22

I've created a rest api using Jersey/Jackson and it works well. I want to adjust my POST methods to receive a string token in addition to the POJO they are receiving as JSON. I've adjusted one of my methods like so:

@POST
@Path("/user")
@Consumes(MediaType.APPLICATION_JSON)
public Response createObject(User o, String token) {
    System.out.println("token: " + token);
    String password = Tools.encryptPassword(o.getPassword());
    o.setPassword(password);
    String response = DAL.upsert(o);
    return Response.status(201).entity(response).build();

}

I want to call that method, but for whatever reason token prints to null no matter what I try. Here is the client code I've written to send the post request:

public String update() {

    try {
        com.sun.jersey.api.client.Client daclient = com.sun.jersey.api.client.Client
                .create();
        WebResource webResource = daclient
                .resource("http://localhost:8080/PhizzleAPI/rest/post/user");

        User c = new User(id, client, permission, reseller, type, username,
                password, name, email, active, createddate,
                lastmodifieddate, token, tokentimestamp);
        JSONObject j = new JSONObject(c);
        ObjectMapper mapper = new ObjectMapper();

        String request = mapper.writeValueAsString(c) + "&{''token'':,''"
                + "dog" + "''}";
        System.out.println("request:" + request);
        ClientResponse response = webResource.type("application/json")
                .post(ClientResponse.class, request);
        if (response.getStatus() != 201) {
            throw new RuntimeException("Failed : HTTP error code : "
                    + response.getStatus());
        }

        System.out.println("Output from Server .... \n");
        String output = response.getEntity(String.class);
        setId(UUID.fromString(output));
        System.out.println("output:" + output);
        return "" + output;
    } catch (UniformInterfaceException e) {
        return "failue: " + e.getMessage();
    } catch (ClientHandlerException e) {
        return "failue: " + e.getMessage();
    } catch (Exception e) {
        return "failure: " + e.getMessage();
    }

}

Any help would be greatly appreciated.

39

This is not the way JAX-RS works. The body of your POST request will get marshaled to the first argument of your annotated resource method (in this case, into the User argument). You have a couple options to get around this:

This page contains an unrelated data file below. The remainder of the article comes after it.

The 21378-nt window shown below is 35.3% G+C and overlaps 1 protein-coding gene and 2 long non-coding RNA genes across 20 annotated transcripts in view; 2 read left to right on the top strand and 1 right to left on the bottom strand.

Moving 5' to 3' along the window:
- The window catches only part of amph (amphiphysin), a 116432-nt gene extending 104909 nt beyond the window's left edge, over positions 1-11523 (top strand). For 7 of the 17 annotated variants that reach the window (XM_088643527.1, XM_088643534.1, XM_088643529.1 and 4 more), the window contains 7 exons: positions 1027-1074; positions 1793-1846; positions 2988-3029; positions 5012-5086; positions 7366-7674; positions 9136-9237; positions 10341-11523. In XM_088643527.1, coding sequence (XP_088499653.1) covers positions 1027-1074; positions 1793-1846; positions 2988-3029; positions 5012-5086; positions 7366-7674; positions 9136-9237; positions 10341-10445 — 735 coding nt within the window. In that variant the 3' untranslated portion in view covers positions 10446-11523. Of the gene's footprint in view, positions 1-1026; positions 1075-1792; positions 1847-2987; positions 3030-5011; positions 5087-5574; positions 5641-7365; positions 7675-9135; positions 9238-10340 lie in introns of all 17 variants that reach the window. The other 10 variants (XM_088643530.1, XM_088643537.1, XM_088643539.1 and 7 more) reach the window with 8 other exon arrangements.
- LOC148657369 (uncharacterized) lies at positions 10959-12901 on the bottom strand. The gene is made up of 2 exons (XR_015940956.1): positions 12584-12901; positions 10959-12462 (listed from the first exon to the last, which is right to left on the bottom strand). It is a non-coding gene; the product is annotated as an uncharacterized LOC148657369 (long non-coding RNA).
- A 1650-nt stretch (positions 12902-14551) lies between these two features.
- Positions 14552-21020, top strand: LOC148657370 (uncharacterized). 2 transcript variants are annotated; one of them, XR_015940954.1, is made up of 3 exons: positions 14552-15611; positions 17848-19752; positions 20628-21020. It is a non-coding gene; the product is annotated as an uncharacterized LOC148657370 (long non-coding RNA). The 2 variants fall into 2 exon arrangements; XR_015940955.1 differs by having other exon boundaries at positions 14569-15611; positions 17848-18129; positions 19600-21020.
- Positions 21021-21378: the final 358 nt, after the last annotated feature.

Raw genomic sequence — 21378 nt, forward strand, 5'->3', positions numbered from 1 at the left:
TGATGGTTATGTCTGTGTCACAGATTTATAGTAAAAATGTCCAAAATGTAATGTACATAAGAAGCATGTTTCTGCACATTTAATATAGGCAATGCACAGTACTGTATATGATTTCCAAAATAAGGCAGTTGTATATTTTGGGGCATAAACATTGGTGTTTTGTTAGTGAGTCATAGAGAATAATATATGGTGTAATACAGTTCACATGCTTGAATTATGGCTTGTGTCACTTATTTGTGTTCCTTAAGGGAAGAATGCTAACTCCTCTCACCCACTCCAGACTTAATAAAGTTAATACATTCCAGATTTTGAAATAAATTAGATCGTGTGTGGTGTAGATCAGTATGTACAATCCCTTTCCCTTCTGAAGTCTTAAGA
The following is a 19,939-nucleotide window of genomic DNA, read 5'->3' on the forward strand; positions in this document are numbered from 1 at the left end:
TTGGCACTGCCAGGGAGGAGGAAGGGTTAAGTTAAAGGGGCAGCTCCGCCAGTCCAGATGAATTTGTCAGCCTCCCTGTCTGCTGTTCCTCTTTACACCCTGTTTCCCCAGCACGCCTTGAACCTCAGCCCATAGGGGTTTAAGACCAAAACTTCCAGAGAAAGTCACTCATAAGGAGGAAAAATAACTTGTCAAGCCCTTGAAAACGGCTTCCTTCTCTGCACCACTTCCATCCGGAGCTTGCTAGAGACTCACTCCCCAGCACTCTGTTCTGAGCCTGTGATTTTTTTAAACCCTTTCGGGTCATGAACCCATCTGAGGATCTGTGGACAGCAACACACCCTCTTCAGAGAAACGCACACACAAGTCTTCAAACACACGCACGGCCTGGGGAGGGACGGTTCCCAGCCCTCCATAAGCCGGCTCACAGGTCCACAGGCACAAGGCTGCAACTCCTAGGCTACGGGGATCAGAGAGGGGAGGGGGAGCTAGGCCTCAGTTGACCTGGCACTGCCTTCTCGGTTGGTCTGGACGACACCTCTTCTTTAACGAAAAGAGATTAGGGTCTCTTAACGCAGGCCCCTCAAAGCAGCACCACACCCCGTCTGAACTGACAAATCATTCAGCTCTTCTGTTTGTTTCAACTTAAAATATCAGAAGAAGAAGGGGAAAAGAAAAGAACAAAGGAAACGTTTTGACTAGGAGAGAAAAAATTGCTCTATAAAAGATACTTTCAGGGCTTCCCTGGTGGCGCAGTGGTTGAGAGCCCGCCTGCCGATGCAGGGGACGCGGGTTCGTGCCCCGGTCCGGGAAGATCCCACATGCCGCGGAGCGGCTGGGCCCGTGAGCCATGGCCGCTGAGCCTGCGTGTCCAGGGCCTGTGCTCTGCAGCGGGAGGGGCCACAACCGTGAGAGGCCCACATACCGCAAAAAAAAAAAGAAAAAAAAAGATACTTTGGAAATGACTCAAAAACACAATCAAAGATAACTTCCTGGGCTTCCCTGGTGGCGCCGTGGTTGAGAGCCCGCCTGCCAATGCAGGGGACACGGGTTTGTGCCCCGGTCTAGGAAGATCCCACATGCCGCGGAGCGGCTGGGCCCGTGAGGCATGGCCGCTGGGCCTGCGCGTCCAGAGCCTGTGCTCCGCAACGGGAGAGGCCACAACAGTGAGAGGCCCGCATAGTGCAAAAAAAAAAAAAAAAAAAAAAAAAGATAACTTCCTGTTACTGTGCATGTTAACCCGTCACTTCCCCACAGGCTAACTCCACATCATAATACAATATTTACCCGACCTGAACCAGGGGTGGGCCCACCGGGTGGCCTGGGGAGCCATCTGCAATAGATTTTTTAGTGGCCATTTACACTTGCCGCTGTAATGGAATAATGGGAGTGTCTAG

1. Create a wrapper object containing both a User object and token. Send that back and forth between your client and server.
  2. Specify the token as a query parameter on your URL and access it on the server side as a @QueryParam.
  3. Add the token as a header parameter and access it on the server side as a @HeaderParam.

Example - Option 1

class UserTokenContainer implements Serializable {
    private User user;
    private String token;

    // Constructors, getters/setters
}

Example - Option 2

Client:

WebResource webResource = client.
    resource("http://localhost:8080/PhizzleAPI/rest/post/user?token=mytoken");

Server:

@POST
Path("/user")
@Consumes(MediaType.APPLICATION_JSON)
public Response createObject(@QueryParam("token") String token, User o) {
    System.out.println("token: " + token);
    // ...
}

Example - Option 3

Client:

ClientResponse response = webResource
    .type("application/json")
    .header("Token", token)
    .post(ClientResponse.class, request);

Server:

@POST
Path("/user")
@Consumes(MediaType.APPLICATION_JSON)
public Response createObject(@HeaderParam("token") String token, User o) {
    System.out.println("token: " + token);
    // ...
}
  • I would prefer to avoid option 1 if possible because it will add more complexity then I want. I tried option 2 and 3 but token returns null. I tired it like so: JSONObject j = new JSONObject(c); ObjectMapper mapper = new ObjectMapper(); String request = mapper.writeValueAsString(c) + "&token='12345'"; System.out.println("request:" + request); ClientResponse response = webResource.type("application/json") – sgoldberg Dec 28 '12 at 21:51
  • 3
    I added examples of how to implement options 2 & 3 – Perception Dec 28 '12 at 22:22
  • @Perception what if both parameters are complex type ? Then we should use only option 1 or there are some tricks for 2,3 options ? – cacert Sep 22 '16 at 13:30
0

In case you're using Jersey 1.x, best approach is to post multiple objects as @FormParam

At least two advantages:

  1. You don't need to use a wrapper object to post multiple parameters
  2. The parameters are sent within the body rather than in the url (as with @QueryParam and @PathParam)

Check this example:

Client: (pure Java):

public Response testPost(String param1, String param2) {
    // Build the request string in this format:
    // String request = "param1=1&param2=2";
    String request = "param1=" + param1+ "&param2=" + param2;
    WebClient client = WebClient.create(...);
    return client.path(CONTROLLER_BASE_URI + "/test")
            .post(request);
}

Server:

@Path("/test")
@POST
@Produces(MediaType.APPLICATION_JSON)
public void test(@FormParam("param1") String param1, @FormParam("param2") String param2) {
    ...
}

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